A California judge issued a ruling in state court in favor of Chabad of Irvine, a synagogue under attack for a traditional religious ritual. This is the second court since May to rule in favor of the synagogue.
Activist animal rights groups sued Chabad of Irvine in both state and federal courts in an attempt to block the congregation from participating in their Jewish religious atonement ritual. The ceremony takes place annually before the Jewish religious holiday Yom Kippur.
The state court lawsuit went to trial last week and, after a one-day trial, was dismissed on June 23. The synagogue is currently defending against the federal lawsuit on appeal.
“Targeted attacks on a religious sect should be rejected by every American,” said Stephanie Taub, Counsel for First Liberty. “Protecting a millennia-old religious tradition is a victory, not just for the Chabad of Irvine, but for all Californians.”
First Liberty warned that if the activist group prevailed in blocking the synagogue from participating in its religious ceremony using a California law designed to regulate business practices, other houses of worship could also be in danger in one of the nation’s most populous states.
ONGOING FIGHT TO PRACTICE THEIR FAITH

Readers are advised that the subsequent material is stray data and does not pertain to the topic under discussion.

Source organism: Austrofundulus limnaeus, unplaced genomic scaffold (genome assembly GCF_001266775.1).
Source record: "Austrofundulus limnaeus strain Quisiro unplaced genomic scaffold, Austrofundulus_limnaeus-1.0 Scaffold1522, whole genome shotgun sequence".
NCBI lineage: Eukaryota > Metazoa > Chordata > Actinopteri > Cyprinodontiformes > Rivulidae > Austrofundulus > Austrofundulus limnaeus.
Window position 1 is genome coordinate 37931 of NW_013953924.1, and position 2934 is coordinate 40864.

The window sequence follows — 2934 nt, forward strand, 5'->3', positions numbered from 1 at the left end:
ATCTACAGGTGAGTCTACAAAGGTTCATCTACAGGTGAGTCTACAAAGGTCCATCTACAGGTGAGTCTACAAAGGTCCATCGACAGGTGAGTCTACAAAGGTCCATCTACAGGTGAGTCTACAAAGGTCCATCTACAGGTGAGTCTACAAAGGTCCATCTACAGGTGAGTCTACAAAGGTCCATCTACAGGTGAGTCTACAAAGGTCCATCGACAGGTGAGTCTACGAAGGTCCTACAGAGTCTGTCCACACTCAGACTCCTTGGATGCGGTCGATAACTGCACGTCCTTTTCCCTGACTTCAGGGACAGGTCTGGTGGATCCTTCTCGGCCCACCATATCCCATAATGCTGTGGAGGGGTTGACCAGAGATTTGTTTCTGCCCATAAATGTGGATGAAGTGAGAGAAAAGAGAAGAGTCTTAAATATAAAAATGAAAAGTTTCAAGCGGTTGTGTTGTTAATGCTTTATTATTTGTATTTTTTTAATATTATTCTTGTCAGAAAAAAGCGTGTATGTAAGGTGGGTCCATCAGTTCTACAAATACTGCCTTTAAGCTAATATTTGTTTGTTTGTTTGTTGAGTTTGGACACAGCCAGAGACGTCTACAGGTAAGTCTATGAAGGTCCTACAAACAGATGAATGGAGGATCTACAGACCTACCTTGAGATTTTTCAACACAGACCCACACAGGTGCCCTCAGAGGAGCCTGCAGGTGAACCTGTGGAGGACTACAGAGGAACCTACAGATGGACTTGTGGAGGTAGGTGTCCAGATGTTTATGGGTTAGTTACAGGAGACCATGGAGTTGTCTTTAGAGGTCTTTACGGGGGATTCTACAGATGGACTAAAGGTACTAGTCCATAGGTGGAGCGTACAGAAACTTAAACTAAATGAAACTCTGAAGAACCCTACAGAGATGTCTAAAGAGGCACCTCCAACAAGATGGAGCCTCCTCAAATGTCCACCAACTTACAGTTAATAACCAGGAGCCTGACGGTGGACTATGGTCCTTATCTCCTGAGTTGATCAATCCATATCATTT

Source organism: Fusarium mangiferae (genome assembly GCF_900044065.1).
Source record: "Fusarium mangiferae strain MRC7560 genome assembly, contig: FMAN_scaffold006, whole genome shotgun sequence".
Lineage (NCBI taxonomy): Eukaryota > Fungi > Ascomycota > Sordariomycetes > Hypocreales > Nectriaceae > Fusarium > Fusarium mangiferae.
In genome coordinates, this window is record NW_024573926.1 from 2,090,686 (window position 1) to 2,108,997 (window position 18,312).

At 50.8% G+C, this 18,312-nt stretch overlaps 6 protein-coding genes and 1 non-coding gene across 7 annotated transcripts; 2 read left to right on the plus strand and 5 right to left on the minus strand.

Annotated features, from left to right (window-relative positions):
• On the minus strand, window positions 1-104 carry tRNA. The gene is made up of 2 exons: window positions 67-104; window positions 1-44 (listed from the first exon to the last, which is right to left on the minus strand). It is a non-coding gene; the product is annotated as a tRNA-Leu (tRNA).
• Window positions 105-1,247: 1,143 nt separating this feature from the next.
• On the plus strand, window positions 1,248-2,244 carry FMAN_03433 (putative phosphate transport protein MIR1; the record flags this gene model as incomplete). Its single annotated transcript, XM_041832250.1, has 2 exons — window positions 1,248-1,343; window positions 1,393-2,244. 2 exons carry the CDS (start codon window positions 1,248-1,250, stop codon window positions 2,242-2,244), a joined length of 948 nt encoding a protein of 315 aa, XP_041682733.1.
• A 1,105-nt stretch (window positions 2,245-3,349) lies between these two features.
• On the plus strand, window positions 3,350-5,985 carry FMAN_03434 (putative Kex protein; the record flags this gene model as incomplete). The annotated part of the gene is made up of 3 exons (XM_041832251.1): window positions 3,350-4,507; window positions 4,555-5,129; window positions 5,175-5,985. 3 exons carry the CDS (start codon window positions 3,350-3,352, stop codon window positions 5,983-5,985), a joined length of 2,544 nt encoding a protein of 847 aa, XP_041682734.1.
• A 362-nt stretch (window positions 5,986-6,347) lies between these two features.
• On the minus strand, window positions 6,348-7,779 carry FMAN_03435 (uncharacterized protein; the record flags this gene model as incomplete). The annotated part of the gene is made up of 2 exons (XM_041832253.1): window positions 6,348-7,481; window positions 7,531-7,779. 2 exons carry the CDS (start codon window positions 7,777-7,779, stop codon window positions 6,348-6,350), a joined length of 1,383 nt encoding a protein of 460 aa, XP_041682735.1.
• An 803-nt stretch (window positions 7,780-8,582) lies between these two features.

Activist animal rights group United Poultry Concern (UPC) filed a lawsuit in a U.S. federal district court against Chabad of Irvine last October shortly before the Jewish New Year of Rosh Hashanah. It demanded that Chabad of Irvine forgo its kaporos (atonement) ceremony—or perform it the way UPC wanted.
The centuries-old religious tradition takes place between Rosh Hashanah and Yom Kippur. During the ceremony, the atonement of sins is contemplated through prayer and the humane, kosher killing of chickens, reminding participants of their own mortality.
Through its lawsuit, UPC obtained a temporary restraining order against Chabad of Irvine. The restraining order would have prevented members from participating in that year’s ceremony—a religious tradition among Jewish communities celebrating Yom Kippur for at least 1,100 years.
“To be ordered to stop our religious practice because some refuse to tolerate our beliefs was deeply distressing,” Rabbi Alter Tenenbaum said at the time.
First Liberty quickly intervened. Working with volunteer counsel from renowned law firm WilmerHale, First Liberty got the restraining order lifted just in time for Chabad’s members to participate in the kaporos ceremony.
In May of 2017, a federal judge dismissed UPC’s lawsuit. UPC appealed to the Ninth Circuit Court of Appeals—just one step below the U.S. Supreme Court.
First Liberty will respond to the UPC’s appeal at the Ninth Circuit in November.
‘WE ARE THRILLED’
As the federal appeal hangs over the house of worship, Rabbi Tenenbaum and his congregation are celebrating the state-level victory.
“We are thrilled that, once again, another court has seen the importance of protecting our ability to practice a cherished tradition of our faith,” Rabbi Tenenbaum said. “As we live in peace and tolerance with one another, we hope these legal victories strengthen and encourage the religious liberty of everyone.”
For more information about this case, click here.
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